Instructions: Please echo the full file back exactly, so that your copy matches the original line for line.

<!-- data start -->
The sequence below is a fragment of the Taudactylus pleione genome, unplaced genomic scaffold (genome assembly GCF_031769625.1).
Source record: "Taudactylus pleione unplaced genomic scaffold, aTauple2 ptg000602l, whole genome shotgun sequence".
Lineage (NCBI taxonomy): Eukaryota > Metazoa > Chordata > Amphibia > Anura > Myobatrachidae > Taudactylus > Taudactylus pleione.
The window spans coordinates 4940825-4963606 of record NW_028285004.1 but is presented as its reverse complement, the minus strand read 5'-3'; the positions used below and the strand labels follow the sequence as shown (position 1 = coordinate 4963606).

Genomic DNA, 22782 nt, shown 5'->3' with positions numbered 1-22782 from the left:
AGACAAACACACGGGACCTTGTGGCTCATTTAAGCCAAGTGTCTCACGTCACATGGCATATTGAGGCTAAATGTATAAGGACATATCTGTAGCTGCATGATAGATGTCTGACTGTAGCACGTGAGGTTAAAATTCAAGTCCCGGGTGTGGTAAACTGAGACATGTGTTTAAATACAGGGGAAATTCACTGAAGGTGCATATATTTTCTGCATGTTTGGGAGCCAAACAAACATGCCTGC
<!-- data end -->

The sequence below is a fragment of the Taudactylus pleione genome, unplaced genomic scaffold (genome assembly GCF_031769625.1).
Source record: "Taudactylus pleione unplaced genomic scaffold, aTauple2 ptg000602l, whole genome shotgun sequence".
Lineage (NCBI taxonomy): Eukaryota > Metazoa > Chordata > Amphibia > Anura > Myobatrachidae > Taudactylus > Taudactylus pleione.
The window spans coordinates 4940825-4963606 of record NW_028285004.1 but is presented as its reverse complement, the minus strand read 5'-3'; the positions used below and the strand labels follow the sequence as shown (position 1 = coordinate 4963606).

Genomic DNA, 22782 nt, shown 5'->3' with positions numbered 1-22782 from the left:
AGACAAACACACGGGACCTTGTGGCTCATTTAAGCCAAGTGTCTCACGTCACATGGCATATTGAGGCTAAATGTATAAGGACATATCTGTAGCTGCATGATAGATGTCTGACTGTAGCACGTGAGGTTAAAATTCAAGTCCCGGGTGTGGTAAACTGAGACATGTGTTTAAATACAGGGGAAATTCACTGAAGGTGCATATATTTTCTGCATGTTTGGGAGCCAAACAAACATGCCTGC